How Do I Wash Cloth Diapers after a Yeast/Thrush Infection?

How do I wash cloth diapers after a yeast infection? yeast infection cloth diapers

A popular question for any user of cloth diapers, not just for Lil Helper is: How do you clean cloth diapers which have come into contact with thrush or more commonly known as yeast infection?

First things first, What is Thrush?

Thrush’s $50 name is actually candidiasis, a fungal infection of Candida- a type of yeast. Some of you may know this better as a yeast infection, while others use the term “thrush.”

However you say it, candidiasis spells bad news for cloth diapers and, of course, the baby who wears them.

Yeast infection cloth diapers
Photo of Esophageal candidiasis By KGH (Personal collection of histopathologic slides) courtesy of Wiki Commons

How Did My Little One Get Thrush?

Thrush often occurs after your baby or you, a breastfeeding mother, finished a round of antibiotics.

While the antibiotics will do their job of killing off other problem bacteria, perhaps an infection, it will also take down the good bacteria which keeps your body’s naturally occurring thrush-killers strong.

Without candidiasis’s natural predators in place, thrush or yeast, thrives and voila! sinus infection cured but now you and your breast-fed baby have a yeast infection.

You know you are dealing with thrush when there is a bum or groin rash which is raised, beefy looking, and could even have some open sores.

For oral thrush, you will see white pasty splotches on your baby’s tongue or other parts of your baby’s mouth which, when rubbed, may turn red and bleed.

If your baby has thrush in the mouth you can bet your baby’s bum it will be there too!

Thrush can occur orally, vaginally, on nipples, finger and toenails, and frankly any skin surface.

And as you may know: fungi love warm and moist creased places like little your baby bottoms, mouths & nether regions.

This fungi may be living on your diapers and inserts before you see any evidence of it on you or your baby.

And it may well still be there after the rash is gone the first time, thus infecting your baby again. So cleaning those diapers effectively is critical!

Steps to Eliminate Thrush/ Yeast

DISCLAIMER*- We are not medical professionals so while we can give you tips on how to treat your diapers, please do see your Doctor/Pediatrician so that your baby and yourself can get checked out and receive proper treatment.

  1. Get the cloth off the bum! If you’re like me this is hard to do, we love our cloth! But cloth diapers can hold onto the yeast for longer than anything and every time you put it back on your baby’s bum the yeast will be in contact with the skin and the infection will continue to thrive.It is advisable to use disposables for the duration of the rash and for 2 weeks after it has cleared. This is because sometimes it will seem like the rash is gone but is about to come back with a vengeance.If you want to continue to use cloth during the rash, please see step 4! 
  2. Treat your baby’s skin. This should be with what your Doctor recommends.In addition to any medications, the best way to combat yeast is by keeping the diaper area dry, this means lots of neeekid time! Just put a few towels (or one of our awesome large change mats!) down and let your baby enjoy some fresh air everywhere!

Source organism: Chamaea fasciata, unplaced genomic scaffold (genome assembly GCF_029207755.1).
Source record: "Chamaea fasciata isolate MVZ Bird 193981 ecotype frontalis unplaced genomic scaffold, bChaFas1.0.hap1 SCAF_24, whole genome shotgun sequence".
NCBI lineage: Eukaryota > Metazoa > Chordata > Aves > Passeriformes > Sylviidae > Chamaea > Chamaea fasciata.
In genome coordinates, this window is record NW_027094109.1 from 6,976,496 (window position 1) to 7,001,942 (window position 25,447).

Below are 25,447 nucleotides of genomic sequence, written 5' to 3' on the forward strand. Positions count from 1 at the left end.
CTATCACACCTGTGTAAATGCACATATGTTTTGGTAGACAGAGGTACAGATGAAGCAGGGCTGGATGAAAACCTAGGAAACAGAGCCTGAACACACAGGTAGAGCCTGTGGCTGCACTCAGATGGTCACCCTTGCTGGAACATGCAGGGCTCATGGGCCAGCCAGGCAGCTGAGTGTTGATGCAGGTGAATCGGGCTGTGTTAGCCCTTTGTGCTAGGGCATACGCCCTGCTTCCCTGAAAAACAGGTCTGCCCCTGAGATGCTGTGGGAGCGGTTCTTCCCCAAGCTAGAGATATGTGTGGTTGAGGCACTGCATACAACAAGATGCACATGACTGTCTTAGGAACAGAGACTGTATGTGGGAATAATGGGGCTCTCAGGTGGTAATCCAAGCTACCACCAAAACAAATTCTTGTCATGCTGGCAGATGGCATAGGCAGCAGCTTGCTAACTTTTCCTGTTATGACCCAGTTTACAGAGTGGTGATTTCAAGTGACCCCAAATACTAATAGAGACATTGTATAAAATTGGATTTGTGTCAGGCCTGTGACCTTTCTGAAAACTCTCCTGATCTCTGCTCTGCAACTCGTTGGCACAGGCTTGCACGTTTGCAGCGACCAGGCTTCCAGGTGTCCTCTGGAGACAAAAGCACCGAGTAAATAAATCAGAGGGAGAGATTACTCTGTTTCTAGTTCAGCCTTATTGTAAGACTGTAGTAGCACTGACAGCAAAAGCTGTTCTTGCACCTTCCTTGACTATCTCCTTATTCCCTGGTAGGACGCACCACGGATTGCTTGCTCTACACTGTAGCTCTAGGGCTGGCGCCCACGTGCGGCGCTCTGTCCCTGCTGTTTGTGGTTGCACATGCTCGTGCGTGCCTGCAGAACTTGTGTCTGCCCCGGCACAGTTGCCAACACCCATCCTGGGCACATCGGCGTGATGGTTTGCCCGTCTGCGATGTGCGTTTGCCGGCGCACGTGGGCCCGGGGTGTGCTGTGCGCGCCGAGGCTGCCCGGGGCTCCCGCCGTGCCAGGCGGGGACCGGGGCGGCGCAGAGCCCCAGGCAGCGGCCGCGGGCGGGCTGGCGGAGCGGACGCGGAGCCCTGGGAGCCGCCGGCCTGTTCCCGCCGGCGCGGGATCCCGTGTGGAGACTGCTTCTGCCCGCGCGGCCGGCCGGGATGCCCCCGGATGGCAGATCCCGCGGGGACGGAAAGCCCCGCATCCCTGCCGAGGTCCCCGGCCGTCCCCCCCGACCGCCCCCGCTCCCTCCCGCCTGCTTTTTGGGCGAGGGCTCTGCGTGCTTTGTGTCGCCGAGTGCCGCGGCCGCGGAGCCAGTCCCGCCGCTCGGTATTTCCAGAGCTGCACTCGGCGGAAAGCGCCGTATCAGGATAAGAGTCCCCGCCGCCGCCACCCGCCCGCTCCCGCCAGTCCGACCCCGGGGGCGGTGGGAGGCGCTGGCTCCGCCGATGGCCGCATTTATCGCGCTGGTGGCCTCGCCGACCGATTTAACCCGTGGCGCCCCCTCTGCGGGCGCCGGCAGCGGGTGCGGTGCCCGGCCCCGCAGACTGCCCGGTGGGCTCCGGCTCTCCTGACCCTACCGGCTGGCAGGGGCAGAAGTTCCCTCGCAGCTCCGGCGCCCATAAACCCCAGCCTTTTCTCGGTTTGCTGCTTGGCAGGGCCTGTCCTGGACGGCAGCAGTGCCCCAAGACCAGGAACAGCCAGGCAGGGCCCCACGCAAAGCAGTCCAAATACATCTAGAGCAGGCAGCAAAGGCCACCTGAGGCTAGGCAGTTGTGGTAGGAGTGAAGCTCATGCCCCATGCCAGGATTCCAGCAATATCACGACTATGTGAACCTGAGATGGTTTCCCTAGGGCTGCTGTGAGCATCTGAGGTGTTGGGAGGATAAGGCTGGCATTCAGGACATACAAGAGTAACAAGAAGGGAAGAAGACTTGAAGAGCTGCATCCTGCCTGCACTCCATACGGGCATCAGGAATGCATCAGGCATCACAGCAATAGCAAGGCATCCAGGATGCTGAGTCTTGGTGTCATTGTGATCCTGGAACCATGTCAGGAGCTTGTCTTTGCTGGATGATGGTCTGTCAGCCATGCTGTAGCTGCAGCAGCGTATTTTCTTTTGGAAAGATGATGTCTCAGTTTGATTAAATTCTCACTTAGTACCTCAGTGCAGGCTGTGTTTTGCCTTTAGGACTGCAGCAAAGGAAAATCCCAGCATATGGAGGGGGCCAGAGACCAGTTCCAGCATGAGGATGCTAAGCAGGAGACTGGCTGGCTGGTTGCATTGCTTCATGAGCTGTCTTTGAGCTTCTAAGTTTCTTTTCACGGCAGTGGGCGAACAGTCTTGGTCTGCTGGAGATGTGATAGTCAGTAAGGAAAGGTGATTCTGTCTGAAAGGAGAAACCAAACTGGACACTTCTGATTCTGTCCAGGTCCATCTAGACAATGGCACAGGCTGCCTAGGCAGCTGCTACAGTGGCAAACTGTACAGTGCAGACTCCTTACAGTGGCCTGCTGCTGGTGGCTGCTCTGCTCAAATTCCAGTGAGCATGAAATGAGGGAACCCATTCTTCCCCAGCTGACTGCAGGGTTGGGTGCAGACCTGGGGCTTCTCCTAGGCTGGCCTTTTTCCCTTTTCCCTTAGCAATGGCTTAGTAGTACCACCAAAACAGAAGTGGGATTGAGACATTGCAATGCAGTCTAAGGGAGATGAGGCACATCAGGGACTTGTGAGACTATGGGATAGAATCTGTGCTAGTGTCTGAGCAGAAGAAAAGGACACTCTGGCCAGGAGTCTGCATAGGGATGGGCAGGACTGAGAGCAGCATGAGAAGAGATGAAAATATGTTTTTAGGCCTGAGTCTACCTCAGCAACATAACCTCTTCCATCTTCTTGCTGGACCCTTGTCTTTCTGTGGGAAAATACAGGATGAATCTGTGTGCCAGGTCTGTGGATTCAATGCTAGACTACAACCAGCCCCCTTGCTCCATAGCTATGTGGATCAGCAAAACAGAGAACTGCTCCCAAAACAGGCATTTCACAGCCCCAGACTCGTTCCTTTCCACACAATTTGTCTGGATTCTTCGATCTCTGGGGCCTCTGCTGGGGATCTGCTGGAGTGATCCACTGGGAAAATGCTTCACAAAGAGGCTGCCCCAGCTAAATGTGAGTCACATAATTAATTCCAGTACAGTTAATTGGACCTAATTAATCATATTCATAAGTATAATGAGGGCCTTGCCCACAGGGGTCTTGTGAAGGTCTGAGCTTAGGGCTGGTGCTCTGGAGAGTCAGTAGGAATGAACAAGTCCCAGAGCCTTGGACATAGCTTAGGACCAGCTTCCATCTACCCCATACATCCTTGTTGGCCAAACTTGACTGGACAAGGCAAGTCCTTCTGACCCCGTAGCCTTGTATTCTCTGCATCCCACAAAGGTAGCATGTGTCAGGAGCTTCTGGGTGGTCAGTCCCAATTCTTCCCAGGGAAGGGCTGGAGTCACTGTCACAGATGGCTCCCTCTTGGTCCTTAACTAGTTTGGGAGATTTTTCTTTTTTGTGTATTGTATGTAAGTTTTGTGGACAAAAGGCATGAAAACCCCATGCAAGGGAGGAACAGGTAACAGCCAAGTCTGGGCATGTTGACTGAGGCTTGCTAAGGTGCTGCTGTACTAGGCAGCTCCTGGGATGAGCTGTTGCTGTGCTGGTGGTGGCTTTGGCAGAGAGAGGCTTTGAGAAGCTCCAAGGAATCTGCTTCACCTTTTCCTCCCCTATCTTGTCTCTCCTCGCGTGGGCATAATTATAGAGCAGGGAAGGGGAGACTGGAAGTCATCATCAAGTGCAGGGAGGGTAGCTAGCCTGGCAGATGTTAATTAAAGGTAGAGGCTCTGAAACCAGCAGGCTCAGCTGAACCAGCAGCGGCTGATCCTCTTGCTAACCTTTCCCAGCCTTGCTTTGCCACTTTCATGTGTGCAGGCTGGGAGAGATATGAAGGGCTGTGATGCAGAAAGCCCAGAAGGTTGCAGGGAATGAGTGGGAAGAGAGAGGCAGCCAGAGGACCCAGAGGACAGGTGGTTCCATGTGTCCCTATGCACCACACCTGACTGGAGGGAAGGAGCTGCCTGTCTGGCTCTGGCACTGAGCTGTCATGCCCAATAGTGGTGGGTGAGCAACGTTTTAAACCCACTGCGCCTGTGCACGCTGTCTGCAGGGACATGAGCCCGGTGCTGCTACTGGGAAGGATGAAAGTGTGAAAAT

3. Treat your diapers & Accessories. (This includes any change mats that come in contact with your baby’s bum). We recommend following Fluff Love’s guidelines for dealing with yeast: http://www.fluffloveuniversity.com/troubleshooting/dealing-with-yeast-in-cloth-diapers/In a nutshell, this is doing a 30 min cold bleach soak (amounts of bleach to be used are based on the vessel you are using (washing machine vs tub, please see the above link), followed by a hot rinse, then a hot wash with detergent and any needed water conditioners (if your water is hard).

    Please don’t worry about the bleach ruining your beautiful covers! When diluted properly, the bleach will kill all yeast but not affect the colors of the material. Trust me, I’ve battled yeast with my own lil one!

    *PRO TIP!! Sit your diapers in the sun.
    In addition to the bleach, the UV rays from the sun kill the yeast on the diaper and will help battle this problem.

  4. If you chose to use your diapers while battling the yeast, IN ADDITION to the bleach soak, you will need to add bleach to each main wash and use hot water, for the entire time the rash lasts AND for 2 weeks after it is cleared. Please see the above link for amounts of bleach to use based on load sizes.And to keep your diapers safe from any creams that need to be used,  it is advisable to use a disposable/flushable liner (like our Lil Sheets).

And remember, any yeast that is present, even if only in the mouth at first, will end up on your baby’s bum (it can survive the digestive tract!). So if you spot thrush in your baby’s mouth, take preventative measures by seeing your Doctor and doing a bleach soak of your diapers (and adding bleach to your washes if continuing to use cloth). Best wishes for your battle with Thrush!!

Please email us at delight@lilhelper.ca if you have any other questions! 

Feature photo courtesy of By KGH (Personal collection of histopathologic slides) [GFDL (
http://www.gnu.org/copyleft/fdl.html) or CC-BY-SA-3.0 (http://creativecommons.org/licenses/by-sa/3.0/)], via Wikimedia Commons: Wiki Commons

2 thoughts on “How Do I Wash Cloth Diapers after a Yeast/Thrush Infection?

  1. I had not heard of using grape fruit seed extract before. I was using hot hot water, soap and sun and dreading the bleach. Thanks for the new ammo.

  2. Ugh, yeast. I have done diluted bleach twice. My kiddos get it every time they teethe! Battling it in my 6mo right now and it got to my 2yo before we knew. Annoying. Oh, well, we will conquer it again.

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